Now, coming to the website. You simply have to select the option of a new website. The next step is to install WordPress. The majority of hosting providers have automatic WordPress installation tools. All you have to do is enter basic information about your website and add a database name that will be automatically created and you are good to go.
Now, you will be able to access your website using yourdomain.com/wp-admin
Registering multiple websites on the same server
Based on your hosting plan, if it supports multiple website hosting, you can host as many websites as you want until you cross the storage limit.
The first website that you add to your server is called a Primary website. For the rest of the websites, you will have to go to the Add-on domains section. Enter domain information and voila, a folder will be created in your public_html folder. You can find this folder in the File Manager section.
Here, in the website folder, you have to install WordPress again if you want a WordPress website. Or you can simply copy your website folder if it’s a regular website.
When I say installing WordPress, what you are installing is wordpress.org, which is free and open-source. We have already seen using wordpress.com for your website. At any time you can install WordPress in two ways:
Automatic Installation Tools
In your cPanel Home, look up for Auto installers and click on WordPress. You’ll get a screen like the one shown below. Enter basic website information and that’s it.
Upload files locally
Use a File Transfer software like FileZilla and upload the files directly to the website directory in the public_html folder. For setting up a connection through FileZilla, you’ll need a cPanel username and password. You can save the website settings too so that you don’t have to manually enter this information every time. This method is especially useful when your website is continuously changing and you need to upload or modify one or two files every now and then. Uploading via File Transfer software reduces the chances of mistakes, is easy and convenient.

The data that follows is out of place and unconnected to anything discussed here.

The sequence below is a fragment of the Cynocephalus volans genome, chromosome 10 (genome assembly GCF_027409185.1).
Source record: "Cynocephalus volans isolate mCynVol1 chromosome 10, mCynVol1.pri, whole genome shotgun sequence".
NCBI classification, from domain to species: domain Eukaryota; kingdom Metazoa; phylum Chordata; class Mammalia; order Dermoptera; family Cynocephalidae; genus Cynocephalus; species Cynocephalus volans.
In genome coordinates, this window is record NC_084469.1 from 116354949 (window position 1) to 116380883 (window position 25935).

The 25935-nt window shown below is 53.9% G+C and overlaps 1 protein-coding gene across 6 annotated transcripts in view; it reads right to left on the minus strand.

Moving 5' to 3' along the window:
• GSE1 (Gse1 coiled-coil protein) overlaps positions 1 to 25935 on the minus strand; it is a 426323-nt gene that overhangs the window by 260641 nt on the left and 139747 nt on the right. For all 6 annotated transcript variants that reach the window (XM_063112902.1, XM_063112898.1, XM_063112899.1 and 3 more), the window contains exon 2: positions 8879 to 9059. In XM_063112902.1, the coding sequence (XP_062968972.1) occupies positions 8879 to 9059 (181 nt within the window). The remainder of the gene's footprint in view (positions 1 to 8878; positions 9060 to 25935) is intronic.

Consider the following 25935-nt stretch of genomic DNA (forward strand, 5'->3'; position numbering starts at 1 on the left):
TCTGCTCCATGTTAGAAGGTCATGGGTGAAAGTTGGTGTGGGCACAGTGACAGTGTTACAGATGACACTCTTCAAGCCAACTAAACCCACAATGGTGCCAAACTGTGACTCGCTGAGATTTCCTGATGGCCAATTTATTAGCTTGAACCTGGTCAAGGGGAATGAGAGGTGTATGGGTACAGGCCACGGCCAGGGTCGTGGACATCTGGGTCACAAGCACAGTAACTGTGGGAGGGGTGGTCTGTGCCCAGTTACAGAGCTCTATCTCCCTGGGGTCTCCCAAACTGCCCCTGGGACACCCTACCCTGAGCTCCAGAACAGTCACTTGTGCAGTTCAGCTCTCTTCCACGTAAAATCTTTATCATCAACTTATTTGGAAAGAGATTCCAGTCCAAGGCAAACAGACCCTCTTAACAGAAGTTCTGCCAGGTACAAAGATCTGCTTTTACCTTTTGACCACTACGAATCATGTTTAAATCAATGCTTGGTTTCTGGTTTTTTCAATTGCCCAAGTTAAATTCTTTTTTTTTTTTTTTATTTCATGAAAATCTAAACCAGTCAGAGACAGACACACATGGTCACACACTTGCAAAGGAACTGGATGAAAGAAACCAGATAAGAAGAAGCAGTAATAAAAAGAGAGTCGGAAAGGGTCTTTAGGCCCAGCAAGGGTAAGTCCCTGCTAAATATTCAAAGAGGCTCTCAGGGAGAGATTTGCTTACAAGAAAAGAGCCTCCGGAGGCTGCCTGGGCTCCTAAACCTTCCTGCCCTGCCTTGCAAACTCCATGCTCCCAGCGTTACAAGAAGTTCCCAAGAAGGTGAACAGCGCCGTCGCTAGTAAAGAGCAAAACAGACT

Alternately, you can also directly copy the files to your website directory by logging in to the cPanel and going to File Manager.
Start adding content
Once the WordPress is installed and you are able to access yourdomain.com/wp-admin using the username and password that you set during the WordPress installation, start adding your articles to the Posts section in the Dashboard.
The Admin area of the Dashboard is pretty self-explanatory. Just spend some time with it and you’ll be good to go.
Choosing the right options
While WordPress in itself may be easy to learn and adapt to, a user, especially a beginner may be intimidated by the number of options that come in the form of WordPress plugins. While plugins are what makes WordPress as powerful as it is right now, they may scare a new user away or at least confuse him with the plethora of options and services that they offer. Although it’s good to make the most use of the plugins and create a wonderful website, you just don’t want to overdo it. Every plugin added will take up space on your server and will affect the performance of your website. That is when you simply go crazy with plugins.
I will be writing an article about our initial experience with WordPress in the starting days of The Engineer’s Cafe. Subscribe to stay updated, who knows the solution to your recent worry may be found among those words.